Seed: big grains of salt--but not too big for your wonderful sounding ice cream!
Powder: powdered sugar

Stick with me, we'll carmelize it later ...

In a rotating can at least six inches across and six inches deep at about a 30 degree angle, with one side open, put 1 Tb salt and 1/2 cup powdered sugar in and start rotating the can not quite fast enough to carry the powder all the way around the drum--it needs to fall back down

With a fine mister, spray some water into the open end of the drum, this will initiate the seeds being coated with sugar. Wait a minute. Repeat spray/wait cycle until grains are ... big enough.

Heat oven to 350F.

Sift grains out with a colander, spread on parchment paper on a baking sheet, ... maybe 10 minutes, dunno, and grains should be nice and brown and have a nice grain of salt in them.

I don't know if it's a GREAT idea, but it's a completely different kind of approach that introduces another technique not commonly used in the kitchen.

  • Seems like a possible method to get an even coating. Perhaps a torch for caramelization? – logophobe Jul 30 '14 at 3:07
  • @logophobe initially sounds good, but i'd think it'd start by blowing them around and then clumping the hot melted pieces together, but i've been wrong before! – jim Jul 30 '14 at 14:58
  • I think that would probably be the ideal way if I was looking to make a lot of it. – Jolenealaska Aug 2 '14 at 3:02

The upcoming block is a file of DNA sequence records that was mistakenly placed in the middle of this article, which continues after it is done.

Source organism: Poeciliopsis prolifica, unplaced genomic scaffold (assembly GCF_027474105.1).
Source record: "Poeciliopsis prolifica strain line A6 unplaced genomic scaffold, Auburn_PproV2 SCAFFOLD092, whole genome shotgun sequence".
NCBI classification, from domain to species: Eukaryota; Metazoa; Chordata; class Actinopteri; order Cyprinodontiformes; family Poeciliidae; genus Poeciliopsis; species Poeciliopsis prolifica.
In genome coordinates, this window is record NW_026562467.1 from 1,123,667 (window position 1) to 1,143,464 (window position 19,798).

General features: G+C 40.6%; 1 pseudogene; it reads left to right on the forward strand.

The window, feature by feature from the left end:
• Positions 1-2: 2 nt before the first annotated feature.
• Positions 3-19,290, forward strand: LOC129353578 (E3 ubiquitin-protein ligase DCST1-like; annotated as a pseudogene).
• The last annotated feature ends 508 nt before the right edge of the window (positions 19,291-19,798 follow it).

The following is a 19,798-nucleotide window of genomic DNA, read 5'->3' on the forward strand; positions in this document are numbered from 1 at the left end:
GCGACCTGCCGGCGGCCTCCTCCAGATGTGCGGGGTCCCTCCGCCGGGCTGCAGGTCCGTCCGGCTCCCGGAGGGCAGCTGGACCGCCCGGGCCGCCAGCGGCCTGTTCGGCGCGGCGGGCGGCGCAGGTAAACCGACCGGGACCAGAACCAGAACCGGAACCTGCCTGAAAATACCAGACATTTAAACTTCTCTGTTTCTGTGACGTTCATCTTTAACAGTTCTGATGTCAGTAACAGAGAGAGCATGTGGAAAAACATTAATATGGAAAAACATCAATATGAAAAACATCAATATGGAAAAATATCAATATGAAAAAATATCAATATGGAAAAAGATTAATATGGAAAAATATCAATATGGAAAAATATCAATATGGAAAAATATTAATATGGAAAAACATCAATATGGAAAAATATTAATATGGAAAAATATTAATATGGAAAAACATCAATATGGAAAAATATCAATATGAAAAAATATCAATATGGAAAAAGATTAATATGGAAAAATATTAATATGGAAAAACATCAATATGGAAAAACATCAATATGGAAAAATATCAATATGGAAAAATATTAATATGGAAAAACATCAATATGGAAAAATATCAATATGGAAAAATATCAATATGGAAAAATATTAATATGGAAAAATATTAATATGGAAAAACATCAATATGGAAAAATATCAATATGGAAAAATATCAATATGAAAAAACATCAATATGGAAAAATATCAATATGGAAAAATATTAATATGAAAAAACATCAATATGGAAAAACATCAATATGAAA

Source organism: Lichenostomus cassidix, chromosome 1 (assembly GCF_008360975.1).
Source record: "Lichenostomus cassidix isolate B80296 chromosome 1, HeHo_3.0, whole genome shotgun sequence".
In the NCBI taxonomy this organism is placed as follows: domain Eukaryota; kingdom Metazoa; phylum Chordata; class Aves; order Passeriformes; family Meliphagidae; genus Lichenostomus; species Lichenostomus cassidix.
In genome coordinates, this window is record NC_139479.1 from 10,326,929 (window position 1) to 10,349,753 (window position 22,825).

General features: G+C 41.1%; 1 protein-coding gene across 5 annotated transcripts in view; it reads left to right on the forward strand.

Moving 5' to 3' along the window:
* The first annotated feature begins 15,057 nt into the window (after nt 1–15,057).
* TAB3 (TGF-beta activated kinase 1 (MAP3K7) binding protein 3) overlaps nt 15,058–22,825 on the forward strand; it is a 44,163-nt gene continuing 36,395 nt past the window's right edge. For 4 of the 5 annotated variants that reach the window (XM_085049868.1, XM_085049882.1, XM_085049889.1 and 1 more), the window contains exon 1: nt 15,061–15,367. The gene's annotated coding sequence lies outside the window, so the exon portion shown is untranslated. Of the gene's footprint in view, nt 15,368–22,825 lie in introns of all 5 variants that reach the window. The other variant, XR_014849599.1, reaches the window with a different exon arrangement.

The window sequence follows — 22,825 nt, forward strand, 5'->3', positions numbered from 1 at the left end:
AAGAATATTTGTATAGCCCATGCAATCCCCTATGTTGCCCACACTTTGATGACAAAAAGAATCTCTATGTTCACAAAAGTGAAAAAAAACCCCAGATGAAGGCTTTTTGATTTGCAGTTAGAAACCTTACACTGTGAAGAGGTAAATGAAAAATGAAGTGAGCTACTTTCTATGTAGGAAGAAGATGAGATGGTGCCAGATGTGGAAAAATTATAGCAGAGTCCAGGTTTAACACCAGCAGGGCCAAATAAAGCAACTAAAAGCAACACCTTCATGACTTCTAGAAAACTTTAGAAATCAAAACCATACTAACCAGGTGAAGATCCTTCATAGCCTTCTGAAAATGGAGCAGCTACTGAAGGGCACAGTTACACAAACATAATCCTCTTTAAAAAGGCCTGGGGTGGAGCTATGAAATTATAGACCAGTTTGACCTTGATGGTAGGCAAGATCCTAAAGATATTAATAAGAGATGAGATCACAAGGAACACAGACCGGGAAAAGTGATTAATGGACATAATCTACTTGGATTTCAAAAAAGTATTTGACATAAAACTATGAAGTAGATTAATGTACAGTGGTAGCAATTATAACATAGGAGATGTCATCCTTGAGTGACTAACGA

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Lightly whip egg whites until just barely frothy. toss the salt crystals into the egg whites. strain them out and add them directly to regular sugar. shake off excess sugar as needed. place on silpat/nonstick. put into oven on the lowest possible setting with door cracked over night. in fact a dead oven with residual heat is better. the crystals will naturally dehydrate and the next day you will have candied salt. this technique works with herbs, edible flowers etc.

you could even make a dry caramel and pulse into same consistency as sugar and use instead of regular sugar; adding that caramel note you are seeking

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    I will try this soon! Both with sugar and with caramel. If it works great, I'll add pictures to your answer. Welcome to Seasoned Advice! – Jolenealaska Sep 22 '18 at 3:20